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The Wolverine: Movie Review

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The Wolverine is the sixth film in the X-Men franchise. It tries to take a deeper look at one of the most popular mutants, Logan, the self-healing, immortal Wolverine. The movie's somewhat of a mess – story-wise, character-wise, morally and theologically.

Taking place after the events of X-Men: The Last Stand, The Wolverine begins with Logan living as a filthy mountain man in the Canadian wilderness. Logan is still haunted by the fact he had to kill his "girlfriend gone evil," Jean Grey. Logan now wanders around aimless and depressed, with no purpose. Until, however, he's approached by Yukio, a young Japanese woman sent by her boss to find Logan. Her boss is Shingen Yashida, a man whose life Logan had saved in World War II and is now one of Japan's most powerful captialists. Yukio was sent to bring Logan to Shingen so he could say one last goodbye to Wolverine and thank him for saving his life. (For more of the plot, including spoilers, go to

The Wolverine tries to show a deeper, darker and more emotional side to Logan. Sadly, the filmmakers fail to do this on almost every level. Logan's character arc fails to show any substance or value that can inspire the audience. Also, the villain lacks logical motivation for his actions. Hence, his character becomes too incomprehensible. To make up for these character deficits, the movie simply relies on colorful visuals and intense action sequences. It thus fails to live up to the standards of the previous X-Men movies, which are much better and were often awarded by MOVIEGUIDE(r) at our Annual Faith & Values Awards Gala & Report to the Entertainment Industry.

Set in Japan, The Wolverine contains a lot of Eastern mysticism, showing Buddhist rituals and Eastern traditions. All this ultimately promotes a pagan worldview. Some of the plot elements rely on the idea of the transmigration of the soul and a Japanese woman who sees the future. Also, the main characters make immoral, illogical decisions. Logan doesn't seem to have any moral code other than, "Don't hurt my friends." This lack of immorality is shown when he sleeps with the woman he's trying to save, for no reason at all. Worse than that, he dreams of Jean when he is with the other woman.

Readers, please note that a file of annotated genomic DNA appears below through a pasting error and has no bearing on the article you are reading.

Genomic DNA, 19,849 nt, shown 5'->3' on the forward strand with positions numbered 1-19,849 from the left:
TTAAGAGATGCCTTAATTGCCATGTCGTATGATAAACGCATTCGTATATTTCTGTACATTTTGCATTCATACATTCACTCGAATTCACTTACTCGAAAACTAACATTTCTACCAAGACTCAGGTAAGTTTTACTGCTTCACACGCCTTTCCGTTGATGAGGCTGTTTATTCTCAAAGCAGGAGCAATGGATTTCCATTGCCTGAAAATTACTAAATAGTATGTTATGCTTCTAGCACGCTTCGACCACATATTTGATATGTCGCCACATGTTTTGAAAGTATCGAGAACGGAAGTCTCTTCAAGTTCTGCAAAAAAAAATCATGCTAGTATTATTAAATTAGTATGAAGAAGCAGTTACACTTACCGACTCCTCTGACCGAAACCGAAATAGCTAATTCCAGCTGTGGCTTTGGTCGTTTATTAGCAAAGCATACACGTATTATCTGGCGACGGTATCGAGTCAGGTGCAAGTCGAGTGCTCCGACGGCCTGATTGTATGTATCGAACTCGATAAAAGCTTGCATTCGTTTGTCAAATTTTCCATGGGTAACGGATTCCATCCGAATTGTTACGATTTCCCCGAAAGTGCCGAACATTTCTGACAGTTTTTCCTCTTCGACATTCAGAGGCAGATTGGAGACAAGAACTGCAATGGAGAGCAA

That said, Logan is always willing to fight the bad guys and even risk his own life to do so. This aspect of heroism does align with the biblical worldview of standing and fighting for others, but it's ultimately marred by some gruesome and even graphic violence, implied sexuality and foul language. So, extreme caution for The Wolverine is advised.

NOTE from Dr. Ted Baehr, publisher of Movieguide Magazine. For more information from a Christian perspective, order the latest Movieguide Magazine by calling 1-800-899-6684(MOVI) or visit our website at Movieguide is dedicated to redeeming the values of Hollywood by informing parents about today's movies and entertainment and by showing media executives and artists that family-friendly and even Christian-friendly movies do best at the box office year in and year out. Movieguide now offers an online subscription to its magazine version, at The magazine, which comes out 25 times a year, contains many informative articles and reviews that help parents train their children to be media-wise consumers.

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About The Author

MOVIEGUIDE® was founded in 1985 by Dr. Ted Baehr, past president of the Episcopal Radio & Television Foundation and former director of the Television Center at the City University of New York. MOVIEGUIDE® is affiliated with the Christian Film & Television Commission® ministry (CFTVC). Both MOVIEGUIDE® and CFTVC are dedicated to redeeming the values of the entertainment industry, according to biblical principles, by influencing industry executives and artists and by informing and educating the public about the influence of the entertainment media and about how to train their families to become